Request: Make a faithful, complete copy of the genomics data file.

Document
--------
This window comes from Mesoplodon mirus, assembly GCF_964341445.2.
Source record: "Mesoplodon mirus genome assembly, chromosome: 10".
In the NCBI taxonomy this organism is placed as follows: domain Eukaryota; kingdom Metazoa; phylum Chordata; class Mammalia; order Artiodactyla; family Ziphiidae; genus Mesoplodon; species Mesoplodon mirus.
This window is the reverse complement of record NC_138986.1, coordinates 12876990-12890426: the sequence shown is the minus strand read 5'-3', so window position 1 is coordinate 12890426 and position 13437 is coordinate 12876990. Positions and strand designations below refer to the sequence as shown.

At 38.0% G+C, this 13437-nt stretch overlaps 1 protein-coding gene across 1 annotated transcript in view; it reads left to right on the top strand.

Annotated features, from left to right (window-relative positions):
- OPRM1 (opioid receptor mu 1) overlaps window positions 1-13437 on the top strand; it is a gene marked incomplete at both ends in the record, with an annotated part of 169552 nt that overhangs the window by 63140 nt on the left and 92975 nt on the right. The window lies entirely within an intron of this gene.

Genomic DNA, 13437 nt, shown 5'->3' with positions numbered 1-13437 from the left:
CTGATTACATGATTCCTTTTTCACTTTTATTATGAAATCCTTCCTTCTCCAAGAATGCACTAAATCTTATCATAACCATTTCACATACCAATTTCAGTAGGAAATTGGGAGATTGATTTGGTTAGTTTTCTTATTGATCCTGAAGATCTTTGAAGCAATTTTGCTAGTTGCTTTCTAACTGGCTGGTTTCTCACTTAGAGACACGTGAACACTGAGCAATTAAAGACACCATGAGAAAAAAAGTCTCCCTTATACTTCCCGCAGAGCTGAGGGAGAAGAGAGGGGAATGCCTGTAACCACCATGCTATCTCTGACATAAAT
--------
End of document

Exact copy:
This window comes from Mesoplodon mirus, assembly GCF_964341445.2.
Source record: "Mesoplodon mirus genome assembly, chromosome: 10".
In the NCBI taxonomy this organism is placed as follows: domain Eukaryota; kingdom Metazoa; phylum Chordata; class Mammalia; order Artiodactyla; family Ziphiidae; genus Mesoplodon; species Mesoplodon mirus.
This window is the reverse complement of record NC_138986.1, coordinates 12876990-12890426: the sequence shown is the minus strand read 5'-3', so window position 1 is coordinate 12890426 and position 13437 is coordinate 12876990. Positions and strand designations below refer to the sequence as shown.

At 38.0% G+C, this 13437-nt stretch overlaps 1 protein-coding gene across 1 annotated transcript in view; it reads left to right on the top strand.

Annotated features, from left to right (window-relative positions):
- OPRM1 (opioid receptor mu 1) overlaps window positions 1-13437 on the top strand; it is a gene marked incomplete at both ends in the record, with an annotated part of 169552 nt that overhangs the window by 63140 nt on the left and 92975 nt on the right. The window lies entirely within an intron of this gene.

Genomic DNA, 13437 nt, shown 5'->3' with positions numbered 1-13437 from the left:
CTGATTACATGATTCCTTTTTCACTTTTATTATGAAATCCTTCCTTCTCCAAGAATGCACTAAATCTTATCATAACCATTTCACATACCAATTTCAGTAGGAAATTGGGAGATTGATTTGGTTAGTTTTCTTATTGATCCTGAAGATCTTTGAAGCAATTTTGCTAGTTGCTTTCTAACTGGCTGGTTTCTCACTTAGAGACACGTGAACACTGAGCAATTAAAGACACCATGAGAAAAAAAGTCTCCCTTATACTTCCCGCAGAGCTGAGGGAGAAGAGAGGGGAATGCCTGTAACCACCATGCTATCTCTGACATAAAT